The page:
When the Volt was released, a (very modest) 2011 sales goal of 10,000 units was set. 

The latest sales data were just released.  Through September, a total of 3,895 Volts have been sold in 2011.  At this pace, Chevrolet will sell slightly over 5,000 Volts for the year.  By contrast, the Nissan Leaf has sold 7,199 cars in 2011, and the Toyota Prius sold 9,325 units in September alone.

Bottom line:  The Chevrolet Volt appears to be both overpriced and unwanted versus marketplace alternatives.

The Chevrolet Volt is made by General Motors, a company which essentially was taken over by the Obama administration.

This is the same Obama administration that wants to run our health care.

The 2012 elections cannot come fast enough.

(Anon) I wonder how many of the 3,895 Volts have been sold to government agencies? (10/03/11)

Zeke .... ..... And how many sold to GE, which stated they will buy 12,000 Volts over the next 4 years. ..... ..... The Volt PR keeps mouthing off about how "production is being ramped up", "dealers are keeping waiting lists", blah-blah. BTW, the price for a 2012 Volt is $40,000 .... but they took out the GPS Navigation System and Bose Audio System, which standard on the 2011. ..... Now you pay $2,500. .... The car has no heater, but you can get heated front seats with the $1,400 Premium Trim package. No heat for rear seat riders, including toddlers in car seats (where heating the Volt's upholstery is meaningless). All of which makes the 2012 Volt a bargain at $43,880 MSRP. Sales tax, and states with personal property tax use that number. Deduct $7,500 for Obama's rebate. (10/03/11)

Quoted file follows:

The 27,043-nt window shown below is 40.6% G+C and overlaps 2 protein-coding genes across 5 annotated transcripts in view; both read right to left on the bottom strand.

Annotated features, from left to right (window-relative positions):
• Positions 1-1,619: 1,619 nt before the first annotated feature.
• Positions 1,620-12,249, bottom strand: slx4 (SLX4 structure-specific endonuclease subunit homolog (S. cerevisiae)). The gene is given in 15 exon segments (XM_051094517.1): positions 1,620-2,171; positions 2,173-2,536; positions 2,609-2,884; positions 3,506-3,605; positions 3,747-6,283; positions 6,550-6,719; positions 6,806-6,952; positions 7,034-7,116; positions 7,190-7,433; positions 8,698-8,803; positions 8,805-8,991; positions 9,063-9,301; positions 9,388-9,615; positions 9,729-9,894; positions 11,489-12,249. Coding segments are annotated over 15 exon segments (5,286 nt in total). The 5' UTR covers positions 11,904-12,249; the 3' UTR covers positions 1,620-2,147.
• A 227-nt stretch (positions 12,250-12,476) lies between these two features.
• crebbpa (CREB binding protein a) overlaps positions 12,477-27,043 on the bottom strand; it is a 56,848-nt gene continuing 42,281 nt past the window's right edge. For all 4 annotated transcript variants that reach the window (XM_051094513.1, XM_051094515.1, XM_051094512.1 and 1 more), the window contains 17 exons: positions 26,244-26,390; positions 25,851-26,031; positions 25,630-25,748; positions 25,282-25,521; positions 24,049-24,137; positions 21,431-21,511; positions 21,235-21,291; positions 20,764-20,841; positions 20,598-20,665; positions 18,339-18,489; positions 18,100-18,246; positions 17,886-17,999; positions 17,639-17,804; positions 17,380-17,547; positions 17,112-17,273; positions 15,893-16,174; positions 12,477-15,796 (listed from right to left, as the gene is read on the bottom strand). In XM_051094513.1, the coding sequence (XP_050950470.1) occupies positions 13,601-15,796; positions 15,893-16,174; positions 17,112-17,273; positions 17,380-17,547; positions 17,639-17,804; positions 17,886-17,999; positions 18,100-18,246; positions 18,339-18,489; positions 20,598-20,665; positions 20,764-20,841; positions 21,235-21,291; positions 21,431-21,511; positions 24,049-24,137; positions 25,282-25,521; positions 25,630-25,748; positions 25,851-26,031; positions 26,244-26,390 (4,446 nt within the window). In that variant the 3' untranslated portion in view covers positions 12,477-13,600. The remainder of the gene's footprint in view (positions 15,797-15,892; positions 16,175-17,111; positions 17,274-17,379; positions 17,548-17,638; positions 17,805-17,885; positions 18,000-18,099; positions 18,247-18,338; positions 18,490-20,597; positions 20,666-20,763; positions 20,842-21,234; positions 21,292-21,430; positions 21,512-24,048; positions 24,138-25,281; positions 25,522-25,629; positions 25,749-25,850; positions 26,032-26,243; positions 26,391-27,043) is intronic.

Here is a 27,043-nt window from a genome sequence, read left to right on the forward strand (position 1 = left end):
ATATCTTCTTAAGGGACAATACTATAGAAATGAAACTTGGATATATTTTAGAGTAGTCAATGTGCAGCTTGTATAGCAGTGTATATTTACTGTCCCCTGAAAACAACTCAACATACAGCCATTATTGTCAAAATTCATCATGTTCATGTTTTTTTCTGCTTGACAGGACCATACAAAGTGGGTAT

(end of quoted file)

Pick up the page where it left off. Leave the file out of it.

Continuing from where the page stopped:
free' That first comment was from me. (10/03/11)


Ken Berwitz

While reading an entry at (a web site I make sure to read every day), I came upon a series of cartoons, posted by a commenter who calls him/herself "Diogenesis", which suggest that President Obama just may be the beneficiary of a biased media corps. .I thought you might like to see a couple of them, so here they are:


Ken Berwitz

Here is the closest thing to a stealth election you will ever come across.  But, as you will see by reading on, it could be an extremely important one.

Joe Manchin was the Governor of West Virginia.  But when Robert Byrd died, he wanted to replace him.  Mr. Manchin won, by running a campaign well to the right of his own party.  Congratulations to him.

This left Earl Ray Tomblin, the President of the West Virginia State Senate, as his replacement.  Mr. Tomblin is being challenged in tomorrow's special election by Republican businessman Bill Maloney.

Initially, this was a clear Democrat win.  Tomblin is a very well known name in West Virginia, he is the longest-running President of its State Senate in history, and he has a roughly 2-1 advantage over Maloney in party registration.  That sounds like a game-set-match situation for sure, doesn't it?  Not with Barack Obama at the head of the ticket.

According to the (Democrat) pollsters at Public Policy Polling:

The race for Governor of West Virginia is looking more and more like a

toss up, with Democrat Earl Ray Tomblin now leading Republican Bill Maloney only 47-

46. Tomblin's lead was 46-40 on a poll conducted at the beginning of September and he

had led by as large a margin as 33 points earlier in the year.


When we polled West Virginia a month ago Maloney led by 65 points with Republicans

and 5 points with independents. He currently leads by 65 points with Republicans and 4

points with independents. So there's basically been no change with those voting groups.

The shift that's occurred has been with Democrats. Maloney's share of their vote has

increased from 17% to 24%, while Tomblin has remained in place at 69%. Maloney has

particularly made in roads with conservative Democrats- they now support Tomblin by

only a 49-43 margin.

Translation:  Maloney is gaining specifically because Democrats are running, not walking, from their own party. 

And why are they doing this?  According to an article at